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Idaho Power Requests Another Increase to Customer Rates

June 28, 2008

By David Cooper, The Times-News, Twin Falls, Idaho

Jun. 28–In a year filled with skyrocketing gas prices and costly food and grocery bills, Idaho customers may see their third power rate increase in a 12-month span.

On Friday, Idaho Power Co. requested that state utility regulators approve a new general electricity rate increase that would average a 10 percent increase in customer bills. The average is based on averages for residential, irrigation, industrial and commercial users. Residential users would see a 6.3 percent jump under the proposal.

A general rate increase is to recover costs the utility has spent on upgrading its power system, with new substations, and longer distribution lines and transmission lines.

Company officials pointed to the growth of Idaho’s population and the demand for more energy as the reason for the request.

“We have invested heavily to ensure we can provide a safe and dependable supply of energy for our current and future customers,” said Idaho Power Vice President for Regulatory Affairs Ric Gale, in a release given Friday. “This request seeks to recover those investments.”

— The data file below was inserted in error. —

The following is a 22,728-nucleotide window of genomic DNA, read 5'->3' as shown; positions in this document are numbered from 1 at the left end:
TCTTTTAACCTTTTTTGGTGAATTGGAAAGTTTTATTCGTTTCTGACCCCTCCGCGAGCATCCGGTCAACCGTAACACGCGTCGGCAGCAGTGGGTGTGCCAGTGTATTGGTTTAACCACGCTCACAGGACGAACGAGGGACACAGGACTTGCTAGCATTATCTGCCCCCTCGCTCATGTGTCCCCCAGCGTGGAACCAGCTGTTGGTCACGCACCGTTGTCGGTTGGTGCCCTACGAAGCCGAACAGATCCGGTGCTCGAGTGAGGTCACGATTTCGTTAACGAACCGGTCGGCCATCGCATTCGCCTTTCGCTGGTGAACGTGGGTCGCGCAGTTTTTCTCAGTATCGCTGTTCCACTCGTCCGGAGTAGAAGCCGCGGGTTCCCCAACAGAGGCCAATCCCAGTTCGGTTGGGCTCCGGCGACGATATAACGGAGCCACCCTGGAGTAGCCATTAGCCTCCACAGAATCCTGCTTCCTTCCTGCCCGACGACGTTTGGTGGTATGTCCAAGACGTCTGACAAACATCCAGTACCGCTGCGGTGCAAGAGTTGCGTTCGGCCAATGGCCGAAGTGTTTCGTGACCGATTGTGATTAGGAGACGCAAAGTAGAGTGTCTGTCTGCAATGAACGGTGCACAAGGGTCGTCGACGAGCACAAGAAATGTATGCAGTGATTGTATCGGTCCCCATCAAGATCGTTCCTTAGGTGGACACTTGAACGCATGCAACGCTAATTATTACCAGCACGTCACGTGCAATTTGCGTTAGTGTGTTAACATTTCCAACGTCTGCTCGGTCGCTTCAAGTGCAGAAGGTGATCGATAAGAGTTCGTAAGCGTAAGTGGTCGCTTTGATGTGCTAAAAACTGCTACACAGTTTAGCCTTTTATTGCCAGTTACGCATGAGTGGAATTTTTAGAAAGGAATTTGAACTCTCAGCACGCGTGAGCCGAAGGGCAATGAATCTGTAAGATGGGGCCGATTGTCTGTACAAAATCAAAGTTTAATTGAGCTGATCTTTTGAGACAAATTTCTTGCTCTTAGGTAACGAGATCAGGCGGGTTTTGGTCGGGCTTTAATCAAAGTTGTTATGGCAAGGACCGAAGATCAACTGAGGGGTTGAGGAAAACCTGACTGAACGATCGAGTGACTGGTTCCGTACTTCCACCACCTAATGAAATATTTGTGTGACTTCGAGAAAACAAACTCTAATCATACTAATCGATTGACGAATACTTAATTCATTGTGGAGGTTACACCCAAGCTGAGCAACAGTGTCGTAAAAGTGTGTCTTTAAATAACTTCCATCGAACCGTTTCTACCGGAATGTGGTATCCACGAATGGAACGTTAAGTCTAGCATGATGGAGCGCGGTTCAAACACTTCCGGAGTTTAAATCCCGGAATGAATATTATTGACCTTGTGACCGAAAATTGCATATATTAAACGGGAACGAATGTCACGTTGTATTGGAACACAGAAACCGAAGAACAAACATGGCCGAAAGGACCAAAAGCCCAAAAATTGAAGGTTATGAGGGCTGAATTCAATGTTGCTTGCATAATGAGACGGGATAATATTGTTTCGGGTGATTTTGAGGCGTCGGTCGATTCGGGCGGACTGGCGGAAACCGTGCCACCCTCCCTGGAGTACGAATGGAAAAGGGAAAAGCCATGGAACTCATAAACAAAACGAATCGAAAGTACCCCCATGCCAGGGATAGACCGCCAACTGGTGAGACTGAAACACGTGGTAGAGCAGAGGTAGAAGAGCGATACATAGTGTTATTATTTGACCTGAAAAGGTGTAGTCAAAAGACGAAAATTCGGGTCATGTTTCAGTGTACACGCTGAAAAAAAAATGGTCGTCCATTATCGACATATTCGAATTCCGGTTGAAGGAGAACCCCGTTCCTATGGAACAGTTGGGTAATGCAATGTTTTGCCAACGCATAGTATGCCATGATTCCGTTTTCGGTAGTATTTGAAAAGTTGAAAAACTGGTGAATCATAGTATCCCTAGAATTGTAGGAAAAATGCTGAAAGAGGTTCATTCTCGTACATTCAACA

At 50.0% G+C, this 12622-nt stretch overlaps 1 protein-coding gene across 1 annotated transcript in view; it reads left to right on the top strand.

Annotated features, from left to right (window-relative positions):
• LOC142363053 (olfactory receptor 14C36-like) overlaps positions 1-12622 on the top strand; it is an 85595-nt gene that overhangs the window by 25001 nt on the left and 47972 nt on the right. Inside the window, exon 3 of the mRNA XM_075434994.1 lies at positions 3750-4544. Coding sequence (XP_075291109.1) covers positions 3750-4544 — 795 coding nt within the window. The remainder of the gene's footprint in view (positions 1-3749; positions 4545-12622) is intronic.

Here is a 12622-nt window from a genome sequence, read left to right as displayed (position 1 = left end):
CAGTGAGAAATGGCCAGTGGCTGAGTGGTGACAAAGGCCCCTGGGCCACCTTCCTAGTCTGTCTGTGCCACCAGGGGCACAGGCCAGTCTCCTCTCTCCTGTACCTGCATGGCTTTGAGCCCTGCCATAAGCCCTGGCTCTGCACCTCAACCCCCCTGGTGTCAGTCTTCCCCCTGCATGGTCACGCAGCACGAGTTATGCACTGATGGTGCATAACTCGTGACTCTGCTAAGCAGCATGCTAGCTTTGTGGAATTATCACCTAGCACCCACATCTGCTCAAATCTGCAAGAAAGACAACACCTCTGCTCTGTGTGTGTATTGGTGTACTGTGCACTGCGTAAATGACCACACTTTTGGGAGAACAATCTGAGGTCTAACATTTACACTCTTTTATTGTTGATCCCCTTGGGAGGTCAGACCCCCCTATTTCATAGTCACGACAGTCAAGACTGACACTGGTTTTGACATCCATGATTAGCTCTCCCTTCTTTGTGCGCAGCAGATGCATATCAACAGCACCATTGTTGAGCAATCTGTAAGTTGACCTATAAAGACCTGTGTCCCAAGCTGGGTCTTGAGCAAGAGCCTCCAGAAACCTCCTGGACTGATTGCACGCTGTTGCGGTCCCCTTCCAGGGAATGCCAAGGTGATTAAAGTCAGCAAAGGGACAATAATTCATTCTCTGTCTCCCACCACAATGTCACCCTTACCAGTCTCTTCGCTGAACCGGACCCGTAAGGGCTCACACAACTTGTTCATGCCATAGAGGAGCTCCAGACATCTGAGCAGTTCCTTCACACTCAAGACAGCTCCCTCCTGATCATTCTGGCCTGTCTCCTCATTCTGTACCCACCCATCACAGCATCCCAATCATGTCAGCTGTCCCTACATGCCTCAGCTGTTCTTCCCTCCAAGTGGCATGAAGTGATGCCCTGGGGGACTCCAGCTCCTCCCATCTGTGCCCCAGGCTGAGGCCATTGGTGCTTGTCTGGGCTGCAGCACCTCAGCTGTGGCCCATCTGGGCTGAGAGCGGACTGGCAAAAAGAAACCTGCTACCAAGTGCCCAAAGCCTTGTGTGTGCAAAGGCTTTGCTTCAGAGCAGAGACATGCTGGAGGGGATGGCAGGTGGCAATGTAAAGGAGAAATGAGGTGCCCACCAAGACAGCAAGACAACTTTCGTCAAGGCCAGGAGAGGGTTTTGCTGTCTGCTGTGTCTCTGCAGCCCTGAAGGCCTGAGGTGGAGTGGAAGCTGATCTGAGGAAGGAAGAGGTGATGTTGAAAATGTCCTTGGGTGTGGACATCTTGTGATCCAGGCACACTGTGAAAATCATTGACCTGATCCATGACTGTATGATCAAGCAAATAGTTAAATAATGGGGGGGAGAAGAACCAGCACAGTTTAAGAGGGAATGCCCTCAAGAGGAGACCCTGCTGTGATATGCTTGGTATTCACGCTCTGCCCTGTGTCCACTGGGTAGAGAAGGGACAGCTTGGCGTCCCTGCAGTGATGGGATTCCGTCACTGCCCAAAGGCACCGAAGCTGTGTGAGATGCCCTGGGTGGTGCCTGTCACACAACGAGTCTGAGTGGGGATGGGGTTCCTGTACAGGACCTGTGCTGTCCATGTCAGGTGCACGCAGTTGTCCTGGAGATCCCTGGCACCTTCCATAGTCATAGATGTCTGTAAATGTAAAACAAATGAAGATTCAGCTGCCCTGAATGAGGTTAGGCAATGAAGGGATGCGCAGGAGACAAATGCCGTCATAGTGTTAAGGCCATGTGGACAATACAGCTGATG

Last June, the company requested a 10.35 percent general rate increase. The Idaho Public Utilities Commission approved a 5.2 percent base rate increase that went into effect March 1.

“In the last couple of years, utilities all across the country are facing increased demand in a climate of increasing natural gas costs,” explained Gene Fadness, public information officer for the PUC. “Building materials are all going up. It’s just a bad time nationwide.”

The new request was made Friday, just weeks after the PUC approved the company’s request for a power cost adjustment (PCA). That 8.54 percent rate increase went into effect June 1 and is to help the company recover power costs incurred while paying for electricity during high usage last summer. Last July, the utility company had five separate record-breaking days for peak demand on the system.

PCA increases do not go into the company’s bottom line, but are passed on directly to the cost of purchasing power on the market.

Fadness said commissioners will review the request and likely announce a decision by February. He indicated some kind of increase would likely be approved on the base rate request.

“They wouldn’t file if they didn’t have a legitimate costs to recover,” Fadness said. “But that doesn’t mean it’s automatic. State statute requires we allow them to recover their prudently incurred expense at a reasonable rate of return.”

Fadness said the PCA increase, which expires June 1, 2009, could provide a PCA credit to consumers since snowpack was good this winter and temperatures have so far been mild this summer.

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Copyright (c) 2008, The Times-News, Twin Falls, Idaho

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